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Andrew Price

TV review

Prescott: the class system and me

(November 2008)

From The Socialist, No. 556, 12 November 2008.
Transcribed by Iain Dalton.
Marked up by Einde O’Callaghan for the Encyclopaedia of Trotskyism On-Line (ETOL).

On 27 October, BBC 2 viewers watched a programme fronted by former deputy prime minister John Prescott, purporting to explain the class system in contemporary Britain. Although making a few valid points, the programme failed to explain class and exposed Prescott’s hypocrisy as a major figure in the ‘modernisation’ of the Labour Party.

Prescott’s origins are undoubtedly working class, as he began his working life as a seafarer, playing a key role in what was then the National Union of Seamen (NUS). On TV he could have used the opportunity to explain how important trade unions are in representing working-class interests and how the organised working class needs to be politically represented.

Or he could have explained how a particularly ruthless set of employers led him as a young militant to play a key role in the national strike of the NUS in 1966.

No longer believes in trade unionism

Instead we heard none of this, because Prescott no longer believes in trade unionism as his resignation from the RMT (successor to the NUS) amply demonstrates. Instead Prescott chose to focus on trivia on what he thought the working class eats and drinks and how its members speak.

On more than one occasion he railed against private education and the huge correlation between the numbers in society who are privately educated and the percentage of such people occupying elite positions. Fair enough, but he needs to explain why this inequality persists after eleven years of a government in which he was a prominent member.

The system of British private education has a charitable status, meaning the schools can claim tax exemption. This in turn means that the working-class taxpayer subsidises the fees of those who want to pay £30,000 annually.

In the past there were debates in the Labour Party between those who favoured the outright abolition of private education and those who believed that such a policy would frighten middle-class voters. They argued for the expediency of ending private schools’ charitable status.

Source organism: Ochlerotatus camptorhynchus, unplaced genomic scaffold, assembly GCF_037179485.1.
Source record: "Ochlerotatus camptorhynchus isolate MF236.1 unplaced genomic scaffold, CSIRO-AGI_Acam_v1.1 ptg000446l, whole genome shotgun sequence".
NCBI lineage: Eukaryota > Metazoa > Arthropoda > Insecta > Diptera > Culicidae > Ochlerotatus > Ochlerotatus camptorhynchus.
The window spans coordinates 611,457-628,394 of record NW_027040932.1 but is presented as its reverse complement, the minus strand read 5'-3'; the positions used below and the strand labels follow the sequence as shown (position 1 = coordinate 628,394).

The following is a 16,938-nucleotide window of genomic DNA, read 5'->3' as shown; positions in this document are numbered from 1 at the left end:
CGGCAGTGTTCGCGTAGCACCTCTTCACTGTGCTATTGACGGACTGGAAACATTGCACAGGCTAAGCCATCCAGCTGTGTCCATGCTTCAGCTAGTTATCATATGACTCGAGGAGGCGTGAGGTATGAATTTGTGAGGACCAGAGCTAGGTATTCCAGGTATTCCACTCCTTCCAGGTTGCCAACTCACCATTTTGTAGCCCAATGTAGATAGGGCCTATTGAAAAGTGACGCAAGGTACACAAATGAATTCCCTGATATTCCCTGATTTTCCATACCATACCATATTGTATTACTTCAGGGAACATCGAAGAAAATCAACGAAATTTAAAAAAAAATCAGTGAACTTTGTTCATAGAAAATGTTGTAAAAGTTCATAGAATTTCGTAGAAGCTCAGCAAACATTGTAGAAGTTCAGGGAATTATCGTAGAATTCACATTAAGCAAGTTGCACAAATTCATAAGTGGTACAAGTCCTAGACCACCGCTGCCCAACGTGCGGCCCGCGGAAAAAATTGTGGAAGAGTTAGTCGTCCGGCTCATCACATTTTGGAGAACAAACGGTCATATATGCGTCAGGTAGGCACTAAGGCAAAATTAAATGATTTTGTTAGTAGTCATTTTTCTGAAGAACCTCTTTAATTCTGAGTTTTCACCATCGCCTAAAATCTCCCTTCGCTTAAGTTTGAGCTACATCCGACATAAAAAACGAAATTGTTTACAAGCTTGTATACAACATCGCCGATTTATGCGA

Yet Prescott was a major supporter of the creation of New Labour. This has ended this debate totally, to the extent that his was the first Labour government that the bastions of educational privilege felt safe with.

Many trade unionists, especially those like me who are involved with education, will note the hypocrisy of Prescott’s attack on private education.

His and Tony Blair’s government privatised part of English secondary education through the development of academy schools. Similarly Prescott’s posture as a champion of opportunity for working-class students could be taken more seriously had he not supported the introduction of fees and then top-up fees for university students.

Whatever facile remark Prescott or the BBC chooses to make, the British class system is not principally about fee-paying schools, Lords of the Manor or correct pronunciation. It is principally about an economic system, capitalism, that divides people on class lines between those who own wealth and the means of producing it and those who live by selling their labour power through work.

However much beer or tea he drinks or however much Prescott likes fish and chips, he cannot conceal the fact that under the government he served, the rich became considerably richer at the expense of the rest of us.

The reason why Prescott and his mates got away with this is that they succeeded in changing the class nature of the Labour Party, from one whose roots were in trade unionism and socialist values to an unashamedly pro-business party, which in Peter Mandelson’s disgusting phrase “is intensely relaxed about people getting filthy rich”.

At the end of the day Prescott’s programme was of little use to those attempting to understand class today, but of some use to those fighting to bury New Labour and build a new working-class party.

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Last updated: 6 November 2016